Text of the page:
Ever watched a Photoshop tutorial online? Cooked a recipe from Pinterest? Learned guitar through an app? Downloaded a MOOC with no intention of ever watching it? You probably felt a sense of accomplishment, didn’t you? Well, prepare to have that shattered forever, because Prem Thakur, a 19-year-old from Mumbai just built a kelly green, Mad Max-style buggie from scratch. He learned everything—down to the custom paint and intensive welding—entirely on YouTube. Oh yeah, and his budget was $3,700, the price of a 1995 Toyota Celica with tinted windows.
And you can bet that that Celica isn’t going to cause crowds to form around you everywhere you go. That’s what happens whenever Thakur pulls up to a gas station; one of the many perks of being the Indian MacGyver.
Prem started this undertaking with nothing but a used Hyundai Accent. He completely disassembled it, and rebuilt everything himself down to the chassis. The finished product has no trouble reaching highway speeds, or parallel parking for that matter. It has a dressed-down, hollow interior and a naked stick shift that adds to a minimalist appeal (among a number of other appeals).
Thakur credits his interest in cars to the first computer his father, an auto rickshaw driver, bought him as a boy. His parents and grandmother helped him foot the cost of putting YouTube tutorials into practice. Apparently he didn’t need much practice: without any engineering education, he was able to build the entire thing in four months. He hopes to drive it on a race track soon.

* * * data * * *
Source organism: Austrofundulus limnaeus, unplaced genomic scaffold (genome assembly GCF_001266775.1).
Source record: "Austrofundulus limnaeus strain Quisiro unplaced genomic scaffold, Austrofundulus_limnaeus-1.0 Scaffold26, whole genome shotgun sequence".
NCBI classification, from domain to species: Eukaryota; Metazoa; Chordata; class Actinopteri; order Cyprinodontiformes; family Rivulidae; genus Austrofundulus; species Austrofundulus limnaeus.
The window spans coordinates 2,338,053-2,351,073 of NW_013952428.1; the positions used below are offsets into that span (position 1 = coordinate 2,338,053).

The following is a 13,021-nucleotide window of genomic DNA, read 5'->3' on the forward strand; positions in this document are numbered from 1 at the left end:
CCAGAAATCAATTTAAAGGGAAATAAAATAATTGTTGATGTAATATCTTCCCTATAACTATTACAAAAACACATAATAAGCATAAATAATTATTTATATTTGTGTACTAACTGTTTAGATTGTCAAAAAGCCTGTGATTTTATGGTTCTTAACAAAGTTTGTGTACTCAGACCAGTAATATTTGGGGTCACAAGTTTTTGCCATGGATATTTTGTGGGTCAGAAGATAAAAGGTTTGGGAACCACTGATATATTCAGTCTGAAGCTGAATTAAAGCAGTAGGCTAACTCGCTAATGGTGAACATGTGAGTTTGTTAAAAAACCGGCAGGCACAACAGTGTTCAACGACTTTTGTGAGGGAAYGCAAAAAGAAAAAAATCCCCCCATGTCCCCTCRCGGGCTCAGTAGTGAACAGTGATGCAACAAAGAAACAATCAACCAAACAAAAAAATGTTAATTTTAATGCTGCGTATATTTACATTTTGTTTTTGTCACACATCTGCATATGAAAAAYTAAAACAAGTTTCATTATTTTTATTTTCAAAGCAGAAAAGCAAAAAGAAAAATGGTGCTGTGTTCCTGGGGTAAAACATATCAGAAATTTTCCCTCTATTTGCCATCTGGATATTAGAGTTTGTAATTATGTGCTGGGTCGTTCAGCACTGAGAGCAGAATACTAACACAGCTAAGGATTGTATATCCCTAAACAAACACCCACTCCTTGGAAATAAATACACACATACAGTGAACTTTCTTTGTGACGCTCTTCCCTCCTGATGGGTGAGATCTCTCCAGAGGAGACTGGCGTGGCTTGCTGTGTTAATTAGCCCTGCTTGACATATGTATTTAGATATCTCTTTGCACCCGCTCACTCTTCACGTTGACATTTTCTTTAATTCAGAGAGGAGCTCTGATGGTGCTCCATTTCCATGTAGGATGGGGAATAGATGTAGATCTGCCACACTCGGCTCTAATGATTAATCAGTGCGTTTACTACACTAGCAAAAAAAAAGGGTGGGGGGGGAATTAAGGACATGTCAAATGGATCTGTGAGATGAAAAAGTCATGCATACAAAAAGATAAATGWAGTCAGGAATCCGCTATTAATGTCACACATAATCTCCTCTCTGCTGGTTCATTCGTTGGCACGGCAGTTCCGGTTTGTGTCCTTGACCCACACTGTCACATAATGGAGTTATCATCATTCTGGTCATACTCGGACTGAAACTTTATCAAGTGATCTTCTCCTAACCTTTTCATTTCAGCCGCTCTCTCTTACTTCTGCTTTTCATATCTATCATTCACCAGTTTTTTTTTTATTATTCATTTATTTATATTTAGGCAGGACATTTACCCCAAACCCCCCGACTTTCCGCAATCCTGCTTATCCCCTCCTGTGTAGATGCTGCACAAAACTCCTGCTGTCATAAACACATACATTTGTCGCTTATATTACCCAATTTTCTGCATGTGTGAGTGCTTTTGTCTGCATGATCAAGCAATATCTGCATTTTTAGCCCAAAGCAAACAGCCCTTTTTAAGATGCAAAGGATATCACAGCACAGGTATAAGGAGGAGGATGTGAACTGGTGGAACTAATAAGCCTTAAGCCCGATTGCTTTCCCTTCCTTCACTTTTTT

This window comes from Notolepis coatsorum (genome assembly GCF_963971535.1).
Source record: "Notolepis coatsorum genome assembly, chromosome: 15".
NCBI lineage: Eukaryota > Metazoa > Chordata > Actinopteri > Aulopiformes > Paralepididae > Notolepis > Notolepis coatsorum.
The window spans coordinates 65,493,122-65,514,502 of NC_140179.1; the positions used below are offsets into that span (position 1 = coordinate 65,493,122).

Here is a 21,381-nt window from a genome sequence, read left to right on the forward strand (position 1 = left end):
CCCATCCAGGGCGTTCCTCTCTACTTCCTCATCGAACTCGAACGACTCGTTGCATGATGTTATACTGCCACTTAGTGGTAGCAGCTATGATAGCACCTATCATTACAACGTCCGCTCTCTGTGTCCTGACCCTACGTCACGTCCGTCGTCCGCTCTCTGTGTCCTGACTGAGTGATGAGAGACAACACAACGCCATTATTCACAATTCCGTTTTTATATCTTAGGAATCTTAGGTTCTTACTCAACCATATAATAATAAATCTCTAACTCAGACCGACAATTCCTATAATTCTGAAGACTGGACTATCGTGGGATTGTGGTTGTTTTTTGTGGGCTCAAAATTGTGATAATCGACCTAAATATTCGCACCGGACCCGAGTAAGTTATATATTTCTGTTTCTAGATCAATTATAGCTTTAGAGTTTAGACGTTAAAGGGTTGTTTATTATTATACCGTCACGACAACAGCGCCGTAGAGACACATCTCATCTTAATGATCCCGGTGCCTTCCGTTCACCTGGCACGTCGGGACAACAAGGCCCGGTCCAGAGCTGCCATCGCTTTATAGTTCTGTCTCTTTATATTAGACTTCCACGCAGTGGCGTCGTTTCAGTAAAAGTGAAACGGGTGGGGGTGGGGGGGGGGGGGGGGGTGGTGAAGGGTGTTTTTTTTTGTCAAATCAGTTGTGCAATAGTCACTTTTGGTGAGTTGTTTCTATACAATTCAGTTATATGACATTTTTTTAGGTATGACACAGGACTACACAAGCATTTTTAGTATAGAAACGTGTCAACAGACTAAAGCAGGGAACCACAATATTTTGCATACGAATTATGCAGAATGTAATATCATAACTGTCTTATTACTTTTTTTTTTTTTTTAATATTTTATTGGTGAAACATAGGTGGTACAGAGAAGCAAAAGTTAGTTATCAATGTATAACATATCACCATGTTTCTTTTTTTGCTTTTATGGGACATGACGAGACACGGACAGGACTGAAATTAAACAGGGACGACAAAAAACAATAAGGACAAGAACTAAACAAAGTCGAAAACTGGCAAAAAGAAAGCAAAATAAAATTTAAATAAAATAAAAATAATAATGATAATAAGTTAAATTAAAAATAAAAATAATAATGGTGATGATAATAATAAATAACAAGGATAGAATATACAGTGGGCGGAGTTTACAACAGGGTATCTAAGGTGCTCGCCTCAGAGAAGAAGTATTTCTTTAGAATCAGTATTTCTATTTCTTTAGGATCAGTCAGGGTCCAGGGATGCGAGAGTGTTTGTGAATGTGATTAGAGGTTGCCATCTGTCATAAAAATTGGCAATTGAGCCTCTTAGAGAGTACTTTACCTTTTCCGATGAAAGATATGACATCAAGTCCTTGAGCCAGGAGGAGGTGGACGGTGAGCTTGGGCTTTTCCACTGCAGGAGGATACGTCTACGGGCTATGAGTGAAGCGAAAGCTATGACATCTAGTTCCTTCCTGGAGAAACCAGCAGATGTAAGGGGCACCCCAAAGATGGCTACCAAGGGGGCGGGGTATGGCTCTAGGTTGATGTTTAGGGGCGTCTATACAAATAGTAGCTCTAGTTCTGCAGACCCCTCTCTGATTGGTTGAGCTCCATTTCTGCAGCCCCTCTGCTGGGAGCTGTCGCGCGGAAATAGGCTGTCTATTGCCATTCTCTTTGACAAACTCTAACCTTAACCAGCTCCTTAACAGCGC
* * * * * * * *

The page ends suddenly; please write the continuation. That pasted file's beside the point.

Prem Thakur was able to turn limited resources into freedom, confidence, acclaim, and opportunity; call it the Indian Dream, or the Internet Dream. He emphasizes in interviews that none of this would be possible without the internet, and YouTube specifically.
Cases like Thakur’s remind us that the industriousness fostered in developing countries—thanks to the internet and cellular access—is perhaps our greatest hope for the future. While we decide whether or not we want a TV villain for a president, countries like India are on the come-up, and they’re actually watching those MOOCs you downloaded. It’s hard to say which came first, the internet or the industrious Indian, but statistics show that as the internet came of age from 2001-2011, 700 million people were lifted out of poverty. That includes people like Prem Thakur’s parents, who joined a new global middle class. When people like the Thakurs do well, everyone does well.
Perhaps the greatest irony of this era is that while Prem Thakur is using the internet to gain access to modern technologies, millions of people here in the U.S. and in other developed nations are using YouTube to look back at a culture of workmanship and artisanal practices. Viral channels like Primitive Technology teach us how to live in a world before computers were ubiquitous—a world Prem knows all too well. I guess the grass is always greener on the other side of YouTube.
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